Tweets and Likes can do good in a selfish world

European workers including nurses, social workers and teaching assistants protest outside the Houses of Parliament in London before lobbying MPs over their right to remain in the UK.  Picture: Stefan Rousseau/PA Wire

RICK JACKSON: Why aren’t we on the streets protesting about Brexit?

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In these troubled and cynical times when so many people seem to exist simply for what they can grab for themselves, it is a story which warms the heart.

It is a tale in which physical and virtual communities combined to prove that there really is some good in the world after all.

It started on Tuesday afternoon when 25-year-old Alex Batchelor was reported missing. He had missed his lift home to Stubbington from Highbury College, Cosham.

It ended in the early hours of yesterday when Alex, who has Down Syndrome, was spotted 72 miles away in Eastbourne at a bus stop.

It ended happily thanks, largely, to the online community on Facebook and Twitter.

Not too many years ago, Alex might not have been found for days. But within hours of his disappearance his description and a photograph had been posted online and 2,000 people had joined a Facebook group to help find him.

And it worked. Two women saw him at that Eastbourne bus stop at 3am, recognised him from Facebook and called the police.

Back in the Portsmouth area teams of people, few of whom had any connection to Alex or his family, were scouring south-east Hampshire and West Sussex for him.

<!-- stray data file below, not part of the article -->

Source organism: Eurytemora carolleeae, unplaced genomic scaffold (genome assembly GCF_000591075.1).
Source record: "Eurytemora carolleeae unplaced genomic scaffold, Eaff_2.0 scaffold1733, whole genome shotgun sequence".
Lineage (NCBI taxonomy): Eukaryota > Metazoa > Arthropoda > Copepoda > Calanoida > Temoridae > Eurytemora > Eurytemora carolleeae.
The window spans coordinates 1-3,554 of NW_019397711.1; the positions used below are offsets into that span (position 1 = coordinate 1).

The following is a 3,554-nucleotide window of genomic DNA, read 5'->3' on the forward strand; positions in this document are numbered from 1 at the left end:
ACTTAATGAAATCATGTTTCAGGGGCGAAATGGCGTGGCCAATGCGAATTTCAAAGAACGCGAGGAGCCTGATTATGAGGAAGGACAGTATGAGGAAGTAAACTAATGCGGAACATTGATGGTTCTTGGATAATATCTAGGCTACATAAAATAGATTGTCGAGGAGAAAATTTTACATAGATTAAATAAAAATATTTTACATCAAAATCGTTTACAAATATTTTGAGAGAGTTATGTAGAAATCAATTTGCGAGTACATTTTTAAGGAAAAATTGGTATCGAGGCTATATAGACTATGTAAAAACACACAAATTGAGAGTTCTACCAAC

Alex’s parents Jeff and Michelle had been desperately driving around the area searching for their son unaware so many others were also looking him.

Jeff says: ‘It appears because of Facebook somebody over in Eastbourne put it on their profile and happened to go out and see him. We are trying to find out who the two young ladies are. There are some wonderful people.’

Social media, like some real communities, often get a bad press, but here is a classic example of the good they can do.

And while we’re praising the public for their community spirit, Sussex Police should also be given a pat on the back. Instead of making Alex’s parents drive all the way to Eastbourne to pick up their son, they took him halfway home for a Worthing reunion.

This really was an example of the big society pulling together.